Here from the future: Financial advice to your younger self
If you could look back, and talk to your 20-year-old self about financial planning, what would you say? Would you tell yourself not rob the both of you by putting off saving? Would you tell yourself to change your financial thinking? Would you tell yourself to forego the nifty expensive car and instant gratification, for something more affordable and financially sustainable?
With Generation X-ers now aged between their forties and fifties, they should, by rights, be well into a solid section of their financial planning timelines – and while the technology has become increasingly exciting- there are always some basic financial concepts that never change in their fundamental importance.
Shaun Levitan, executive director at Colourfield helps us showcase financial advice that an older person might give to their younger self.
Change your thinking, re-focus your objectives
Traditional retirement thinking works on the concept of saving and investing enough over time to maximise a ‘pot of money’. However, we prefer not to focus on the pot of money analogy but rather to think in terms of an income stream that will be sufficient for your needs during the retirement years. We use investment technology that focuses on being in a position to meet your goals in retirement (so called goals-based investing) rather than treating retirement provision like a bank account.
It’s never too soon to start
Ideally, you should start saving for your retirement with your very first pay cheque, during your twenties. Starting to save in your thirties, or later, means that you will have to put away more of your take-home pay every month than if you had started saving a decade sooner. The power of compound interest over decades means it is easier to reach your retirement goal by starting to save smaller monthly sums of money in your twenties than by starting later and then saving larger monthly sums.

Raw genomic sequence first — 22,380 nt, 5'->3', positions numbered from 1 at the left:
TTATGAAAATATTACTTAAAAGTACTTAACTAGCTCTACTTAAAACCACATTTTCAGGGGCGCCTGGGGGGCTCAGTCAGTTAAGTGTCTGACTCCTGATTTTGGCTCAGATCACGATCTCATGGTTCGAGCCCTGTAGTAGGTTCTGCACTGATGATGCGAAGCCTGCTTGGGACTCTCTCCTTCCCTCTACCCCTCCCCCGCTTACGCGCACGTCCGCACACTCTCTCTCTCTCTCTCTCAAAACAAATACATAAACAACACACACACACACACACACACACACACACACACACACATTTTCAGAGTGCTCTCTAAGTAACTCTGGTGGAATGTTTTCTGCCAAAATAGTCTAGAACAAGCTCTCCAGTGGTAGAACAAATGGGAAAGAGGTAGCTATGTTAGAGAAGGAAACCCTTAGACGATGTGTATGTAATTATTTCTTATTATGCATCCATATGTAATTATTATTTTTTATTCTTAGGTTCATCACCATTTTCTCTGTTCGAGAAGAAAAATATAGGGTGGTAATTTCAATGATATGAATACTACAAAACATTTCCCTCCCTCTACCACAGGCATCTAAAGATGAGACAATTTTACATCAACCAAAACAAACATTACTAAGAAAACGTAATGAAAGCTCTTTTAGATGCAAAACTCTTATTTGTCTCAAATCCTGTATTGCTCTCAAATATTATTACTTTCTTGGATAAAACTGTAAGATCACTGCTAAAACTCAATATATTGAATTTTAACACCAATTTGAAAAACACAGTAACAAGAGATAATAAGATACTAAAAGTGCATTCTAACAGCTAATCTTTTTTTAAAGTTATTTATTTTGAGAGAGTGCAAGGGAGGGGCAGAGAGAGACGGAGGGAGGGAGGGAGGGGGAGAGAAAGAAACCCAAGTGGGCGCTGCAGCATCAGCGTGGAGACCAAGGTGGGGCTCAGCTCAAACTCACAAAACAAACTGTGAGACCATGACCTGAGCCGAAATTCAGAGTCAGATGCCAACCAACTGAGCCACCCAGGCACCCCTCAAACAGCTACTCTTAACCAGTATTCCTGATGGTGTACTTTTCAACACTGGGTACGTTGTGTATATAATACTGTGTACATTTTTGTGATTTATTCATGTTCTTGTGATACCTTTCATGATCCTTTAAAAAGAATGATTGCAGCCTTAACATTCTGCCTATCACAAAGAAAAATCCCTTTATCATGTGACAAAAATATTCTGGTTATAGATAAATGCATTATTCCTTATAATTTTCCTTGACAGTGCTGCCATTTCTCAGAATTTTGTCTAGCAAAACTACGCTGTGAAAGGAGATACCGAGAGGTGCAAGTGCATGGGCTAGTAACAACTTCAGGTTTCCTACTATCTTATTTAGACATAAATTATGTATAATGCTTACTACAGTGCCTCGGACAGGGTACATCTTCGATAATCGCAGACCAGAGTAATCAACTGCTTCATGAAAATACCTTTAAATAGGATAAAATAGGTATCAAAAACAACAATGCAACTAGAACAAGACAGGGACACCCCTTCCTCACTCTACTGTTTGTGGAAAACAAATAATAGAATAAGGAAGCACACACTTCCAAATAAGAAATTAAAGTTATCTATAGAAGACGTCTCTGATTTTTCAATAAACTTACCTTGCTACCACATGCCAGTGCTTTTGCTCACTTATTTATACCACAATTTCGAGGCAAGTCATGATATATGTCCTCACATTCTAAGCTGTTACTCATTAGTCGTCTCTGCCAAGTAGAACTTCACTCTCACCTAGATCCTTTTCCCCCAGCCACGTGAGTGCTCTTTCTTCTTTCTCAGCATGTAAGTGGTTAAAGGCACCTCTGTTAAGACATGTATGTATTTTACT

Compound interest refers to the situation in which you are earning interest on your interest. It represents an incredible force in saving and investing towards a long-term goal. No matter what financial innovations are introduced, compound interest still represents the most powerful tool in any investor’s toolkit. The earlier you start, the less of your disposable income you have to give up later during your working life to fund your retirement goal. It certainly helps if you can start in your 20s. However, don’t despair if you didn’t start at this age. As the saying goes, ‘The best time to plant a tree is 30 years ago; the next best time is now’.
Re-think that brand-new car
When we are younger we are often very materially driven. The excitement of our new regular earnings can encourage us to spend money on items that will bring us instant gratification – like an expensive new car, for example – but that won’t sustain us in later life. While it’s true that access to transport in South Africa is important, you can, as a young person, make the decision to drive an older or smaller, more affordable car than the more glamorous vehicle on the show room floor that is making your heart sing. By driving a more affordable car that won’t break your income every month, you can spread out your assets and allocate some of your monthly savings towards a decent level of retirement saving and investing. The same advice about the car goes for the newest cell phone, sound system or flat screen TV.
Work out a budget
There are ways to work out how much you need to save for both short-term and long-term needs using online calculator tools. As mentioned previously, we prefer to stay away from the idea of saving towards a particular pot of money. Nonetheless, there is still value in doing a certain amount of quantifying and this is where making use of calculators can be helpful. It’s always valuable to start with a simple budgeting exercise. How much income do you earn every month and how much money do you need to spend on your obligations?
Knowing the numbers in a simple budget equation is a good start to becoming solvent and secure in both the present as well as the future. Then measure your retirement savings to date at different times in your life to see if you are on track to financial solvency.
There are many people working today who are unfortunately behind on their retirement planning time-line. These are the people who need to play catch-up with their retirement savings. In such instances, best practice advice today is as follows: firstly, do your best to reduce your non-essential debt to the bare minimum. This includes credit cards, retail store cards, personal loans, overdrafts and hire purchase agreements. Secondly, see a financial adviser who can go through your own unique circumstances and help you to come up with a monthly plan.
“Times are tough at the moment, with consumers feeling the pinch and economic belts being ever tightened. It can seem very disheartening trying to save today for a still far-off future. The temptation will always be strong to put off retirement saving in the immediate present for issues that seem to be more pressing.” concludes Levitan.